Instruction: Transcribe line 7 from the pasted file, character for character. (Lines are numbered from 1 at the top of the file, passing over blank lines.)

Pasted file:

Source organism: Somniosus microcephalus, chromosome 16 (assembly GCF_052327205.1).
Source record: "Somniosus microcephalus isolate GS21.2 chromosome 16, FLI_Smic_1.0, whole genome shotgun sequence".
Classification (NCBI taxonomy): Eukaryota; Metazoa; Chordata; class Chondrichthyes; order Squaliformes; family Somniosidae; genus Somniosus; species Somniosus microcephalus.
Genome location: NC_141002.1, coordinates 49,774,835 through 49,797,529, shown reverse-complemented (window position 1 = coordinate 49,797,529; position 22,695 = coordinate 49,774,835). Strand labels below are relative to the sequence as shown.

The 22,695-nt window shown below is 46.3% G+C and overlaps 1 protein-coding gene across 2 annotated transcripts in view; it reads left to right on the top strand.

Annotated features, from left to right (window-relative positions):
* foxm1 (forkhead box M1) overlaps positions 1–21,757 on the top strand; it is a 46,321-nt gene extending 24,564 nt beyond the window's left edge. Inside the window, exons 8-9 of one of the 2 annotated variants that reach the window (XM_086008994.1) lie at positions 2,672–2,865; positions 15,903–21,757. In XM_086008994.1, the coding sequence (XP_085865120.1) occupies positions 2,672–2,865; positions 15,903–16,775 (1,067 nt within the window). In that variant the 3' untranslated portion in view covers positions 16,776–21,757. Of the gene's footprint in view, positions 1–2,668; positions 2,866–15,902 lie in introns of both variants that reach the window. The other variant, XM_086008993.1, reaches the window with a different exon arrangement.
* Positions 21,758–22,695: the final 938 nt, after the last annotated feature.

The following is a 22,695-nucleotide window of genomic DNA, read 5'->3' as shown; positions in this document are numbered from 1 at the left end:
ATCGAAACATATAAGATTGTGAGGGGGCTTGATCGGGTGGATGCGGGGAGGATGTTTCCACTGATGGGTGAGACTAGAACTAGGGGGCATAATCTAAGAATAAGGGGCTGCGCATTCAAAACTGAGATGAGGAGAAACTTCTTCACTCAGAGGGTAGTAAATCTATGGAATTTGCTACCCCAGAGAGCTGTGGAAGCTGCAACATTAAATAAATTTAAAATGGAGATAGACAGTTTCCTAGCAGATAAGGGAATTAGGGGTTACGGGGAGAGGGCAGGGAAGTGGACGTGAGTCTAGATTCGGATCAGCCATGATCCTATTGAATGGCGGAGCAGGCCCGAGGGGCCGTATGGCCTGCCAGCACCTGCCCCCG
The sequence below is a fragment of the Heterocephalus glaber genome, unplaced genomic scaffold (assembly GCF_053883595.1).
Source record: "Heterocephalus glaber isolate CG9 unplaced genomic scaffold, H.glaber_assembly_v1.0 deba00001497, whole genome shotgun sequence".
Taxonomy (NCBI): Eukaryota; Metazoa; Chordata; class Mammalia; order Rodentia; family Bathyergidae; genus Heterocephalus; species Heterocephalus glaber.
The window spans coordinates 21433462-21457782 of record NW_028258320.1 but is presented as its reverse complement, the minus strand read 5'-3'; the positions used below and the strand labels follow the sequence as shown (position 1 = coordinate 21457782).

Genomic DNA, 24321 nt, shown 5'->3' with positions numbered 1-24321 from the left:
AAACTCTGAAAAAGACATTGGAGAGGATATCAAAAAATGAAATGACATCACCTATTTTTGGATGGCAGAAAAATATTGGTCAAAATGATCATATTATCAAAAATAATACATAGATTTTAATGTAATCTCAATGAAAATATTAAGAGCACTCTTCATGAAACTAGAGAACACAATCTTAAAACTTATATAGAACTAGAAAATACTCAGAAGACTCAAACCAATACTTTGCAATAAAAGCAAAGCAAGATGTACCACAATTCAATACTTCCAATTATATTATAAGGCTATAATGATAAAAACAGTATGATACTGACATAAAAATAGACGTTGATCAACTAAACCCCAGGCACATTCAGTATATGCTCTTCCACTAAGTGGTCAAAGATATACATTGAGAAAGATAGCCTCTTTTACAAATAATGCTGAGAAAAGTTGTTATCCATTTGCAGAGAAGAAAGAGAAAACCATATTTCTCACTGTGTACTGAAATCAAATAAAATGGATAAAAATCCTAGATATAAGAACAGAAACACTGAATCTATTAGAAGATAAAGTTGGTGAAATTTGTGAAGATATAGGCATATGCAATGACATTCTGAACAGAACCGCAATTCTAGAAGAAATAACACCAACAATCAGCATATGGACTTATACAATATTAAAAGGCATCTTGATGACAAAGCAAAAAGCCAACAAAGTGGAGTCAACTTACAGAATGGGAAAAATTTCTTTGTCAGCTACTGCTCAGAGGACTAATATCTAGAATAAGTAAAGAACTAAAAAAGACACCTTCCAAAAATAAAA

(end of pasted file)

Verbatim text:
* foxm1 (forkhead box M1) overlaps positions 1–21,757 on the top strand; it is a 46,321-nt gene extending 24,564 nt beyond the window's left edge. Inside the window, exons 8-9 of one of the 2 annotated variants that reach the window (XM_086008994.1) lie at positions 2,672–2,865; positions 15,903–21,757. In XM_086008994.1, the coding sequence (XP_085865120.1) occupies positions 2,672–2,865; positions 15,903–16,775 (1,067 nt within the window). In that variant the 3' untranslated portion in view covers positions 16,776–21,757. Of the gene's footprint in view, positions 1–2,668; positions 2,866–15,902 lie in introns of both variants that reach the window. The other variant, XM_086008993.1, reaches the window with a different exon arrangement.